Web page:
Two significant events in the life of the Orthodox Church in America’s Diocese of Mexico occurred during the month of June 2016.
Nearly 100 youth and young adults gathered on June 1 for the diocese’s youth conference. Representing several parishes and missions, the youth enjoyed worshipping together, engaging in discussions and inspiring talks, and sharing fellowship with their peers. His Eminence, Archbishop Alejo addressed them on the essentials of Christian life and the challenges they face in today’s world. The gathering also served to network the younger faithful, some of whom are from remote areas of the country.
One week later, on June 9—the Great Feast of the Ascension of Our Lord—the diocese’s clergy gathered at Mexico City’s Cathedral of the Ascension for their seventh pastoral conference. After the celebration of the festal Divine Liturgy marking the cathedral’s patronal feastday, Archbishop Alejo welcomed the diocese’s clergy and monastics while encouraging them “to boldly proclaim the Gospel of Jesus Christ throughout the land.”
The clergy spoke enthusiastically of the growth experienced in their respective communities and shared ideas for ongoing missionary work and the strengthening of the diocese’s mandate. In response, the clergy fully embraced the establishment of a Department of Pastoral and Liturgy Life, chaired by Archbishop Alejo, to respond to the ongoing pastoral and liturgical needs of the diocese’s faithful. Also established was a Department of Administration, comprised of an administrator and treasurer, in part to ensure the ongoing economic growth of the diocese. A third body—the Department of Vocational and Spiritual Life—also was established to oversee the vocational, educational and psychological needs of the diocese. This department will be headed by priests who will oversee the educational needs of the diocese and attend to the psychological wellbeing of the faithful in a confidential manner. Archbishop Alejo stressed the importance of vigilance “to respond quickly and decisively to matters dealing with sexual abuse or impropriety, which will not be tolerated.”
The OCA’s Diocese of Mexico traces its origins to an early 20th century movement to establish a faith community distinct from the nation’s Roman Catholic Church. The community continued as an “Old Catholic” body until Father José Cortes y Olmos was appointed its bishop in 1961. He and his clergy gradually became convinced, through study and reflection, that the Old Catholic ecclesiological principles did not conform to the criteria of the One, Holy, Catholic and Apostolic Church.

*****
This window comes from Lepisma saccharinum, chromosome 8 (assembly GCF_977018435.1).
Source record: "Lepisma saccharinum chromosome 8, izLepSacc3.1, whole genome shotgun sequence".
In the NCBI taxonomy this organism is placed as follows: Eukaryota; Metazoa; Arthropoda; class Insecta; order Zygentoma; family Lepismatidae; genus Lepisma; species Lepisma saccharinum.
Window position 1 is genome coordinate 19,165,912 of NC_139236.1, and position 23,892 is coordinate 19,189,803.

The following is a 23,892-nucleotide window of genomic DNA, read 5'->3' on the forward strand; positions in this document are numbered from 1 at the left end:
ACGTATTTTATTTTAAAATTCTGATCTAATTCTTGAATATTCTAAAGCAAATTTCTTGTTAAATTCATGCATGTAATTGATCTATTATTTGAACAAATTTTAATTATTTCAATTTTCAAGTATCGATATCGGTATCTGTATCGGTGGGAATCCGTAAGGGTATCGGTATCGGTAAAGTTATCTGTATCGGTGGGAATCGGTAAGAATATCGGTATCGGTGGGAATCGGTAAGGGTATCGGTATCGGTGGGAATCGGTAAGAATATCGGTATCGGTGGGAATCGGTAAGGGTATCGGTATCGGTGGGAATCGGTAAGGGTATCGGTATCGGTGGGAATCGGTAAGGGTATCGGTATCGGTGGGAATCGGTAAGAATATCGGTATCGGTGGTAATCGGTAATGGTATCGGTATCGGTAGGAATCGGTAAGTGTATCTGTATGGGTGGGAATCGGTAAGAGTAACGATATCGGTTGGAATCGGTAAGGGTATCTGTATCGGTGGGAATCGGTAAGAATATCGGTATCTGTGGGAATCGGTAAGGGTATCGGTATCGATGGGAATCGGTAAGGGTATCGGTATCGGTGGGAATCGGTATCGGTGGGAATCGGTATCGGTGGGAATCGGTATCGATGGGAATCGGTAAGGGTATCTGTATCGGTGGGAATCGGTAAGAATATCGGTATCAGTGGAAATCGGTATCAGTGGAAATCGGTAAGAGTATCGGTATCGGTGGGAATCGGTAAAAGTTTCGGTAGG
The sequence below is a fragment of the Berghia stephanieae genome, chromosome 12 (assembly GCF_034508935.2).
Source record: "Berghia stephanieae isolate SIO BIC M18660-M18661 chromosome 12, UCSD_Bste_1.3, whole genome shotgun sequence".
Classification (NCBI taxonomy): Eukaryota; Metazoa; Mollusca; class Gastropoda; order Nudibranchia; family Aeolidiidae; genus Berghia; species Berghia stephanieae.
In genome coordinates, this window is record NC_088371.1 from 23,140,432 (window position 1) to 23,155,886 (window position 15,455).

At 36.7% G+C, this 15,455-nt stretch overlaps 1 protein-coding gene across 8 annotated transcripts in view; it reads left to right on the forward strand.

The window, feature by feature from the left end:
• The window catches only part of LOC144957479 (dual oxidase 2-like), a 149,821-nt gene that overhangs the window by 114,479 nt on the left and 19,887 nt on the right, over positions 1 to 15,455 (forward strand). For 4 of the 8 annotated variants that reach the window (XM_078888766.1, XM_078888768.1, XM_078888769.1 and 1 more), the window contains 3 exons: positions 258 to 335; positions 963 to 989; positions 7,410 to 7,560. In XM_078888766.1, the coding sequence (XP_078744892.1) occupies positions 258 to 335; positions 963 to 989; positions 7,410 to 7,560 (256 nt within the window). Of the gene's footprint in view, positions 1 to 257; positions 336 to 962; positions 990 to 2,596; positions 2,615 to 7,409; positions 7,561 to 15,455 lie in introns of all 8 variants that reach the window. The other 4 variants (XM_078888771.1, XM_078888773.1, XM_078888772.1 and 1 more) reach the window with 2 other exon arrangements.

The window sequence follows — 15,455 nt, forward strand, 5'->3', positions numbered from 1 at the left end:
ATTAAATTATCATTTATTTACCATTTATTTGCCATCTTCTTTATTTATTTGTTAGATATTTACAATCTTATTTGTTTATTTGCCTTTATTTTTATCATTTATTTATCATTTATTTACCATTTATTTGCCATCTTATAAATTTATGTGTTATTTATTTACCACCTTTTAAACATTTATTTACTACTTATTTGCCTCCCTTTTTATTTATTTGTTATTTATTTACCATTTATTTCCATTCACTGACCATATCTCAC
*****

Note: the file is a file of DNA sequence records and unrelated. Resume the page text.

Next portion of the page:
In 1965, Bishop José and his clergy contacted the then-rector of Saint Seraphim Church in Dallas, TX, Father Dmitri Royster, who had been instrumental in converting many Mexicans to Orthodoxy and translating Orthodox liturgical services into Spanish. After Father Dimitri’s consecration to the episcopacy in 1969 and the granting of autocephaly the following year, Bishop Dmitri presented the case of the Orthodox Church in Mexico to the Holy Synod of Bishops of the Orthodox Church in America. As a result of numerous exchanges and visits, the members of the Holy Synod asked Bishop Dmitri to visit Mexico officially and to report on his findings. This report was studied by the OCA’s Department of Canonical Affairs, which recommended acceptance of the Mexican communities into the Orthodox Church.
In 1971, Bishop José petitioned to be accepted with his flock into the Orthodox Church in America. He and other priests of his community, together with an estimated ten to twenty thousand faithful, were received into the Orthodox Christian faith. After completing studies at Saint Vladimir’s Seminary, Yonkers, NY, Father José was consecrated as Bishop of Mexico City at Holy Virgin Protection Cathedral, New York, NY on April 22, 1972. Despite countless obstacles, what had become the Exarchate of Mexico continued to grow through the establishment of additional missions and conversions.
On January 28, 1983, Bishop José fell asleep in the Lord after a relatively brief bout with cancer. Archbishop Dmitri of Dallas and the South continued to oversee the life of the Mexican Exarchate until 2005, when a successor to Bishop José was found. On May 28 of that year, in services celebrated at Saint Tikhon’s Monastery, South Canaan, PA, Archimandrite Alejo [Pacheco-Vera] was consecrated as an Auxiliary to Archbishop Dmitri. On October 16, 2008, he was elected as the Exarchate’s ruling Bishop. He was enthroned, in the presence of the entire Holy Synod of Bishops, at Mexico City’s Ascension Cathedral on January 18, 2009. The Exarchate subsequently was granted full diocesan status.
In recent years, missionary efforts have intensified in the Diocese of Mexico, especially with the organization of short-term mission trips to San Esteban, Pisaflores and other remote communities. An excellent video presentation on the life of the Diocese of Mexico was produced for and aired during the 18th All-American Council, which was convened in Atlanta, GA in 2015.